Banking behavior: Thanks to PMJDY, more than 85% adults possess bank accounts today. Analyzing banking transactions, however miniscule, provides some insights on cash flows and financial standing of households and enterprises

Credit history: All microfinance and bank borrowers have formal credit records, thanks to the strict regulatory regime. This data set acts as an indicator of risk for those who already borrowed previously but need more credit

Demographics: Basic data such as age, education, family details, place of stay, asset ownership, business vintage, business ownership, relationship with neighbors etc., are important data points to determine credit worthiness. These data points are collected through on-site visits, interviews, and referral checks

E-payments: Digital payments at merchant locations, propelled further by the current pandemic, offer a reliable source to assess cash flows and payment capacity, to a limited extent now but rapidly growing

Fotos (Photos): Photographs of business premises, stocks/inventory, machinery, surroundings, customer footfall etc., provide important insights on business condition and related risks

Geo-stats: By capturing location details of business, additional insights can be derived about the authenticity, business potential etc.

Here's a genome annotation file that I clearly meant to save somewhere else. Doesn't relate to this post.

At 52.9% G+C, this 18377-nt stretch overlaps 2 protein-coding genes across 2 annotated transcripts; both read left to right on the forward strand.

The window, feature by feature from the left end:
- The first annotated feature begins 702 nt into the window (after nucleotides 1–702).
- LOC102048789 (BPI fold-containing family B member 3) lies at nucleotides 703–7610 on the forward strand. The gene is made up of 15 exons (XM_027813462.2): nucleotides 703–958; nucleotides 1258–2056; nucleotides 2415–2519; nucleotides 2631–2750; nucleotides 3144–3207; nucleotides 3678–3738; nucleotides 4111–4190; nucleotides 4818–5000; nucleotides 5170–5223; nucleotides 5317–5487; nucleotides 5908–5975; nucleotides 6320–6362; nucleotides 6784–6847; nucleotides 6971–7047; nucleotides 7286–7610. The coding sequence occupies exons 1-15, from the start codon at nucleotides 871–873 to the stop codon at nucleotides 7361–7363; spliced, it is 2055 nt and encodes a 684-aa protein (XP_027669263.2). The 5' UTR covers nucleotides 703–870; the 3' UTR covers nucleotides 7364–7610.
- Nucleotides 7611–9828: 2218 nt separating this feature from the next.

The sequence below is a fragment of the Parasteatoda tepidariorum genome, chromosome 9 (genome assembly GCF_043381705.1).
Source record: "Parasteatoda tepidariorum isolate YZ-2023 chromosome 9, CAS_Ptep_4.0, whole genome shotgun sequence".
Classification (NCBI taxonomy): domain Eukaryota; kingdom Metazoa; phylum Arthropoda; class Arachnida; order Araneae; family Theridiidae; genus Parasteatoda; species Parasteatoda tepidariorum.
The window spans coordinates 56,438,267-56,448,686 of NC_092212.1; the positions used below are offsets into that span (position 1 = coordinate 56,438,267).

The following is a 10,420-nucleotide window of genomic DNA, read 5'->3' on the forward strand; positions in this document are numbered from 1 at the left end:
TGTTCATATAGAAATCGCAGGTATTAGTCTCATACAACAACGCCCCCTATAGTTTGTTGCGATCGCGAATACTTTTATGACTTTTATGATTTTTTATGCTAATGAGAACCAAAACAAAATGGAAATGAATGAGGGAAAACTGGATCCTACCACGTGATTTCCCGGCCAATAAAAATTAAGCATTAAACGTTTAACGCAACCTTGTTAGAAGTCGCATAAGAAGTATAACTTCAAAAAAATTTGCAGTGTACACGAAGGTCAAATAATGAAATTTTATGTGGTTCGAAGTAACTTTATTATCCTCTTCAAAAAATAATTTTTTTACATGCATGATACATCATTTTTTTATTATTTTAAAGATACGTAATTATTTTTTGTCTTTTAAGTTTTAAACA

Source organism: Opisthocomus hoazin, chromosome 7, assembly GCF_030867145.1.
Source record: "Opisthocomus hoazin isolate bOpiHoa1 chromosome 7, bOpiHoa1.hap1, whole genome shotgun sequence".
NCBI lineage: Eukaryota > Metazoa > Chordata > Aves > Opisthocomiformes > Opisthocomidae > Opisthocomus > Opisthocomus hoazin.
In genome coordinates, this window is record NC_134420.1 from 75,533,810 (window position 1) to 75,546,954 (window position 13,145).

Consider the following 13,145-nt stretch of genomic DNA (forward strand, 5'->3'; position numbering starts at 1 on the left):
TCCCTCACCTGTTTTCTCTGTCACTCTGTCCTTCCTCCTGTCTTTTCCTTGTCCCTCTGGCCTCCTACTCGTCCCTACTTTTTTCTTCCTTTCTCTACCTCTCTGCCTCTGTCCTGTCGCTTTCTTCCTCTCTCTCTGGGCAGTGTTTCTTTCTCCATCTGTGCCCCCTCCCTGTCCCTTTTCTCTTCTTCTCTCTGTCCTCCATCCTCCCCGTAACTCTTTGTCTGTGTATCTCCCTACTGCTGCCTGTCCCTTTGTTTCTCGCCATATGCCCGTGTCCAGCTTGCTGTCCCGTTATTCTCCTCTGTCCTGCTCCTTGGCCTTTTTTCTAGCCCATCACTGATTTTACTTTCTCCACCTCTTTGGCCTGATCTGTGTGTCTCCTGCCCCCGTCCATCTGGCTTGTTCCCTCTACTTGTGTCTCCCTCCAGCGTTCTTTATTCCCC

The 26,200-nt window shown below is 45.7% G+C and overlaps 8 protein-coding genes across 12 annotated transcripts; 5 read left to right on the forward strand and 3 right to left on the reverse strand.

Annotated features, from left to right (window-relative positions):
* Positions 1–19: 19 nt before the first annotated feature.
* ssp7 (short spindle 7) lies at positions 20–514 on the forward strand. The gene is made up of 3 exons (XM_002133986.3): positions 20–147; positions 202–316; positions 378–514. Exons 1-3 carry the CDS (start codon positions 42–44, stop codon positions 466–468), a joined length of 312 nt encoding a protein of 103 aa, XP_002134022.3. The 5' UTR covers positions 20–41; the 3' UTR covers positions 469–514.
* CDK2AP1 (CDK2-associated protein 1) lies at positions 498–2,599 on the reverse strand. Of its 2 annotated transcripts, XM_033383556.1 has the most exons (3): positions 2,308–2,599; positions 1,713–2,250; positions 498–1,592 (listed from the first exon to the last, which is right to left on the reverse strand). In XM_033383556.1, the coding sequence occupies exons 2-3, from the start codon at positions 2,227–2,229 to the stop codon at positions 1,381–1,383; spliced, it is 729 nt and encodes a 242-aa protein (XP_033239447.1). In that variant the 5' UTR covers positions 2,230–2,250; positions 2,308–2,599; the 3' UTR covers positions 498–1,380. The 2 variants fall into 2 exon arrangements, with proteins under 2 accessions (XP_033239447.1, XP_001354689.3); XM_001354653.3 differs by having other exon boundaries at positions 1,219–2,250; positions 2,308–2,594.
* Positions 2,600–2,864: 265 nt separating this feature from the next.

The need is to develop a digital ecosystem to facilitate this framework and enable greater access to finance to informal and new-to-bank segments. Through this ecosystem one can capture data online as well as offline, run analytics using proprietary algorithms and provide recommendations to customers and banks.

For a digital ecosystem like this to sustain, cross-industrial collaboration is required: from digital tools for micro-businesses, such as accounting systems, inventory management, e-commerce platforms, supply chain integrations etc., in order to build a robust customer service ecosystem which also aids in effectively assessing their financial needs. Collaboration also needs to take place with banks, NBFCs, key industry players and insurance providers to bring forth the best product suite and offer a comprehensive set of choices, thus fulfilling different lifecycle financial needs of informal sector customers.

With more than 60% of the population residing in rural areas and with a considerable demographic segment facing the brunt of digital divide, Hybrid FinTechs not only fill the gap by serving the financial needs of the underserved population but also provide them with a digital identity and footprint.

Disclaimer: The views expressed in the article above are those of the authors' and do not necessarily represent or reflect the views of this publishing house. Unless otherwise noted, the author is writing in his/her personal capacity. They are not intended and should not be thought to represent official ideas, attitudes, or policies of any agency or institution.


Sasidhar Thumuluri

The author is CEO and MD, Sub-K IMPACT Solutions Limited, a FinTech company providing loans and payment facilities to the underserved since 2010.